Ensuring the Best Quality for Your Frozen Food

2 Frozen Food Facts That Make all the Difference

Zero Degrees F is the Optimal Storage Temperature for Frozen Food Safety

In terms of frozen food safety, it’s always good practice to hold food at 0 degrees Fahrenheit (-18 degrees Celsius) or lower. At those temperatures bacteria cannot grow, so food stays protected from the proliferation of microbes that cause foodborne illness, maximizing the length of time that food can be stored. If there’s one hard and fast rule for storing frozen food, it’s that 0 degrees Fahrenheit or lower is a safe storage temperature. That’s why most commercial freezers are designed to maintain temperatures around that number, usually lower to provide a little wiggle room to compensate for door openings, the addition of products, and defrost cycles. They also offer those lower settings for holding ice cream, which has an optimal storage temperature of -10 to 0 degrees Fahrenheit.

Just because food that is kept at 0 degrees Fahrenheit will remain safe indefinitely doesn't mean it should be held indefinitely. The quality of the food - meaning its texture, taste, and nutritional value - will degrade over time to the point that it becomes unappetizing or inedible. So how long does frozen chicken last? The United States Department of Agriculture's Food Safety and Inspection Service provides a useful cold storage chart that shows you the length of time foods can be kept frozen without suffering a loss in quality.

Be aware that not all products do equally well at 0 degrees Fahrenheit. If you're using a cook-chill system to prepare foods like soups and sides ahead of time, specifically delicate items or those with a high moisture content, you risk damaging products if you allow them to reach such low temperatures. As foods freeze, the water in them expands and turns into ice crystals. The formation of those crystals can cause damage to the product, negatively affecting the texture, flavor, and nutritional value of the product when it's thawed and reheated.

To avoid damaging more delicate foods, consider investing in a separate freezer for cook-chill products and other precooked foods that you'll be using within a few days of their initial preparation. Those products generally don't need to be much colder than 32 degrees Fahrenheit and they can be kept in a "slushy" state for several days.

Shorter Freeze Times = Better Food Quality

Those inevitable ice crystals we mentioned in the previous section can wreak havoc on the quality of your food, but it's possible to minimize the damage even if you need to store food at the subarctic temperatures required to keep food safe for more than a few days. See, the longer food takes to freeze, the larger those ice crystals tend to become, and larger crystals can do more damage to the quality of the food.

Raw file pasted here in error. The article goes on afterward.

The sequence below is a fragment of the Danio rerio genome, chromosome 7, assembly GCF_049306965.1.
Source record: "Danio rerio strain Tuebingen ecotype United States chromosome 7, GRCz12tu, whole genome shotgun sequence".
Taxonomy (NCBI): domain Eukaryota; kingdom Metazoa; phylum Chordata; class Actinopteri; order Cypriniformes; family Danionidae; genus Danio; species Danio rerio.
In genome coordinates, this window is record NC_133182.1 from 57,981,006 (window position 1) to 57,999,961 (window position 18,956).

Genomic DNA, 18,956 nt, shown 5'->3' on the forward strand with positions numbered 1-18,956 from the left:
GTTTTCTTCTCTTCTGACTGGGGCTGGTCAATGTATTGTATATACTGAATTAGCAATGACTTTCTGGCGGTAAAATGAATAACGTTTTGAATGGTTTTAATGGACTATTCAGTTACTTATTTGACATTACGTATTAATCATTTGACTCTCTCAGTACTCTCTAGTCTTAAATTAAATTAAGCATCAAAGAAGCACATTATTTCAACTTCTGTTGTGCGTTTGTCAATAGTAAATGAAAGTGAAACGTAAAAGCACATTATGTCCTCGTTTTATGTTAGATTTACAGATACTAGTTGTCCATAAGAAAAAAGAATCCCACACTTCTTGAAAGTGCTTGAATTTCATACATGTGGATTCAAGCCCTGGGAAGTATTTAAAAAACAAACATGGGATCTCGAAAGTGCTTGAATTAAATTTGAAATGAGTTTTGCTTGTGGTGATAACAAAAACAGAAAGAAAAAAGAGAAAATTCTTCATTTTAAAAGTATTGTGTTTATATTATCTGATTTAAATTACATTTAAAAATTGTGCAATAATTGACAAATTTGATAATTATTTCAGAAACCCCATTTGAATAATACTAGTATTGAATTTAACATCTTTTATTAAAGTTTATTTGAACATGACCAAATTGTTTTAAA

There are a few ways to speed the freezing process and ensure the best frozen food safety and quality.

  • Avoid thawing and refreezing food. Your freezer really shouldn't be used to freeze large amounts of food from a non-frozen state, but rather to keep food frozen that you've received while it was frozen or frozen by another means. Plan accordingly to defrost only the food that you'll use within a day or two to avoid having to refreeze it.
  • Invest in a blast chiller. Blast chillers are essentially extra-powerful freezers that are designed to bring foods down to safe storage temperatures quickly, getting them through the "danger zone" of temperatures where bacteria grows. This is the only reliable solution for an establishment looking to safely freeze food prepared in-house on a regular basis. Just be sure to pick one that's capable of freezing food; many are only designed to bring food down to refrigerator temperatures.
  • Limit how much you put in the freezer at a time. If you absolutely must take food from a refrigerated or room-temperature state and freeze it, do it a little at a time. The higher the volume of non-frozen product that’s added to a freezer, the harder the freezer will have to work to get those down to temperature, and the longer it will take.
  • Portion bulk products into smaller pieces or containers. If you're storing a big batch of chili, soup, or a similar dense product, portion it into containers of single or just a few servings. That will expose more surface area of the product to the cold temperatures within your freezer to help them get down to the target temperature faster.
References

"Keep Food Safe! Food Safety Basics." United States Department of Agriculture Food Safety and Inspection Service. Accessed August 2015.

Berry, B. W. and K. F. Leddy. "Effects of Freezing Rate, Frozen Storage Temperature, and Storage Time on Tenderness Values of Beef Patties." Journal of Food Science Vol. 54, Issue 2, pp 291-296. Accessed August 2015.

Frozen Food Handling and Merchandising. Frozen Food Handling and Merchandising Alliance. Revised 2009. Accessed 2015.